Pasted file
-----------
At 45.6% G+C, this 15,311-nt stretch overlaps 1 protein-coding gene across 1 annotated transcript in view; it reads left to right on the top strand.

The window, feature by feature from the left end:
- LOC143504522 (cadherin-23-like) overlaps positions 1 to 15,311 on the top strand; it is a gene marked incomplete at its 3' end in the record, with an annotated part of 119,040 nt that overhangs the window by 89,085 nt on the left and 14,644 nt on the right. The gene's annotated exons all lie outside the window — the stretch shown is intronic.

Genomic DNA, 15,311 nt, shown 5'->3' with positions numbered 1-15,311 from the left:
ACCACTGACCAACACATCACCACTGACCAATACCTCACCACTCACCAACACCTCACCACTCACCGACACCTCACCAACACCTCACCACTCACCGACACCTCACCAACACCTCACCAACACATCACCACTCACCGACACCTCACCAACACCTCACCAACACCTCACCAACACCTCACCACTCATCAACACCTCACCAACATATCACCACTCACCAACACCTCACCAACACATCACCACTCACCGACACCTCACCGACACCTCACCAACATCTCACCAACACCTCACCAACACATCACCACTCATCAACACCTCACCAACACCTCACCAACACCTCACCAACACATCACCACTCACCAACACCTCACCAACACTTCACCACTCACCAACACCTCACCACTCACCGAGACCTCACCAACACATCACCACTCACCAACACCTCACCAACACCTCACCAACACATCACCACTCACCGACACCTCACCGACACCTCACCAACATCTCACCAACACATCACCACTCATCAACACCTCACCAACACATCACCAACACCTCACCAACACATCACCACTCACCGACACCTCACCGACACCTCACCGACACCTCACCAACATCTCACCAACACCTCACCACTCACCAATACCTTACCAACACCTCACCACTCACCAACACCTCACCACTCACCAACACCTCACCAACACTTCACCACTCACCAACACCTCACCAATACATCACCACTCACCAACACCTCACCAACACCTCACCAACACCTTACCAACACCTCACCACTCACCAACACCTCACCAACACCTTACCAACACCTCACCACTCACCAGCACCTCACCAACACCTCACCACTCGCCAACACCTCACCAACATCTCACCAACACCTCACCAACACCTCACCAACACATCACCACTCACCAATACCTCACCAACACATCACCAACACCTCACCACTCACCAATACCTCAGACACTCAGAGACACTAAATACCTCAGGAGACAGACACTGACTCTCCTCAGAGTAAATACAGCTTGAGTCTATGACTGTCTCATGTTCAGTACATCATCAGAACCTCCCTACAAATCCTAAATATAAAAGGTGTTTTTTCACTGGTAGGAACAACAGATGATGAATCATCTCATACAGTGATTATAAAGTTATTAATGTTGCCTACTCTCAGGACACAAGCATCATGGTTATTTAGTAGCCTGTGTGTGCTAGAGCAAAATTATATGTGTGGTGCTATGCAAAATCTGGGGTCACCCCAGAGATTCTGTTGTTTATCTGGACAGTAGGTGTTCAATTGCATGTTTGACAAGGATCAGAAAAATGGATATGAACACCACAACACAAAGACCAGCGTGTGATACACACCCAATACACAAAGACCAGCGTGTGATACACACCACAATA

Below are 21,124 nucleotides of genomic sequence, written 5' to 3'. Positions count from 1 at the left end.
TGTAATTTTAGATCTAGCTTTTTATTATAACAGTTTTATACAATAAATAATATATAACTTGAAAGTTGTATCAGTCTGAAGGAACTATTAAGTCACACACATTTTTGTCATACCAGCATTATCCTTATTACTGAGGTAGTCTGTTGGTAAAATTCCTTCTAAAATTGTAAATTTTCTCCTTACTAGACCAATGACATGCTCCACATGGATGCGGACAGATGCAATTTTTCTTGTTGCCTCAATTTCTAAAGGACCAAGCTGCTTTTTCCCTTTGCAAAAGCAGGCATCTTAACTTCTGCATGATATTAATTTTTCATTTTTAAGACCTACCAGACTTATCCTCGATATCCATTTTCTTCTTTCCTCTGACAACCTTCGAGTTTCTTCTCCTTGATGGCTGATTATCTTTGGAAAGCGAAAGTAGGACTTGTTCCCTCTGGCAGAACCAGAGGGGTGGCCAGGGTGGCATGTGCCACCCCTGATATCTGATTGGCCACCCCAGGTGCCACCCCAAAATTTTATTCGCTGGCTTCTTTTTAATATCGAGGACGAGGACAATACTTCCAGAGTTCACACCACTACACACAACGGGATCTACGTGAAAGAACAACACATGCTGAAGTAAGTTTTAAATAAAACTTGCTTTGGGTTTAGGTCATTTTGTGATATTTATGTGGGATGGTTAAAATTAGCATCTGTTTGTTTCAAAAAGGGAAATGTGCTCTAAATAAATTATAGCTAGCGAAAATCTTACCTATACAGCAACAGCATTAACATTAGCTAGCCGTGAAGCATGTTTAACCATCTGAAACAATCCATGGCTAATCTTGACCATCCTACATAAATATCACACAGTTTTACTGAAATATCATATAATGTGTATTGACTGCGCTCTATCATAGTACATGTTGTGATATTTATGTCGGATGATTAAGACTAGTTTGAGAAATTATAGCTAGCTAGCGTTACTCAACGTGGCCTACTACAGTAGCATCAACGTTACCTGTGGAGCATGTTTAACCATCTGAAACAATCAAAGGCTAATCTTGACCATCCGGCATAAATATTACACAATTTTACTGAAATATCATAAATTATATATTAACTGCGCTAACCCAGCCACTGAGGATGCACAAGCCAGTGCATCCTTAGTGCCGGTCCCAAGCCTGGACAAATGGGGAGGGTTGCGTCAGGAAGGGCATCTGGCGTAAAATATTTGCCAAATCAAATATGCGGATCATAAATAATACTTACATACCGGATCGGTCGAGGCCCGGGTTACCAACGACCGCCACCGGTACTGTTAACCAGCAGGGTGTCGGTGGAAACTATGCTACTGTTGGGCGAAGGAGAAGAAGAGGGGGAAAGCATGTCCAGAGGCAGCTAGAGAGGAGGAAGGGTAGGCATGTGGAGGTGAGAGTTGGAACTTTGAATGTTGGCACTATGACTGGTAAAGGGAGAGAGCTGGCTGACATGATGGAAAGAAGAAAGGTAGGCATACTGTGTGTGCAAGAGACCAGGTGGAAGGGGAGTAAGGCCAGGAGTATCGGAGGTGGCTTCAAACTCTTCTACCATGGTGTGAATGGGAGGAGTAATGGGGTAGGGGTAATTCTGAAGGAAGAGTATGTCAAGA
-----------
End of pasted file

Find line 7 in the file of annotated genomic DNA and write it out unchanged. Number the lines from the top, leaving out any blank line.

TGTAATTTTAGATCTAGCTTTTTATTATAACAGTTTTATACAATAAATAATATATAACTTGAAAGTTGTATCAGTCTGAAGGAACTATTAAGTCACACACATTTTTGTCATACCAGCATTATCCTTATTACTGAGGTAGTCTGTTGGTAAAATTCCTTCTAAAATTGTAAATTTTCTCCTTACTAGACCAATGACATGCTCCACATGGATGCGGACAGATGCAATTTTTCTTGTTGCCTCAATTTCTAAAGGACCAAGCTGCTTTTTCCCTTTGCAAAAGCAGGCATCTTAACTTCTGCATGATATTAATTTTTCATTTTTAAGACCTACCAGACTTATCCTCGATATCCATTTTCTTCTTTCCTCTGACAACCTTCGAGTTTCTTCTCCTTGATGGCTGATTATCTTTGGAAAGCGAAAGTAGGACTTGTTCCCTCTGGCAGAACCAGAGGGGTGGCCAGGGTGGCATGTGCCACCCCTGATATCTGATTGGCCACCCCAGGTGCCACCCCAAAATTTTATTCGCTGGCTTCTTTTTAATATCGAGGACGAGGACAATACTTCCAGAGTTCACACCACTACACACAACGGGATCTACGTGAAAGAACAACACATGCTGAAGTAAGTTTTAAATAAAACTTGCTTTGGGTTTAGGTCATTTTGTGATATTTATGTGGGATGGTTAAAATTAGCATCTGTTTGTTTCAAAAAGGGAAATGTGCTCTAAATAAATTATAGCTAGCGAAAATCTTACCTATACAGCAACAGCATTAACATTAGCTAGCCGTGAAGCATGTTTAACCATCTGAAACAATCCATGGCTAATCTTGACCATCCTACATAAATATCACACAGTTTTACTGAAATATCATATAATGTGTATTGACTGCGCTCTATCATAGTACATGTTGTGATATTTATGTCGGATGATTAAGACTAGTTTGAGAAATTATAGCTAGCTAGCGTTACTCAACGTGGCCTACTACAGTAGCATCAACGTTACCTGTGGAGCATGTTTAACCATCTGAAACAATCAAAGGCTAATCTTGACCATCCGGCATAAATATTACACAATTTTACTGAAATATCATAAATTATATATTAACTGCGCTAACCCAGCCACTGAGGATGCACAAGCCAGTGCATCCTTAGTGCCGGTCCCAAGCCTGGACAAATGGGGAGGGTTGCGTCAGGAAGGGCATCTGGCGTAAAATATTTGCCAAATCAAATATGCGGATCATAAATAATACTTACATACCGGATCGGTCGAGGCCCGGGTTACCAACGACCGCCACCGGTACTGTTAACCAGCAGGGTGTCGGTGGAAACTATGCTACTGTTGGGCGAAGGAGAAGAAGAGGGGGAAAGCATGTCCAGAGGCAGCTAGAGAGGAGGAAGGGTAGGCATGTGGAGGTGAGAGTTGGAACTTTGAATGTTGGCACTATGACTGGTAAAGGGAGAGAGCTGGCTGACATGATGGAAAGAAGAAAGGTAGGCATACTGTGTGTGCAAGAGACCAGGTGGAAGGGGAGTAAGGCCAGGAGTATCGGAGGTGGCTTCAAACTCTTCTACCATGGTGTGAATGGGAGGAGTAATGGGGTAGGGGTAATTCTGAAGGAAGAGTATGTCAAGA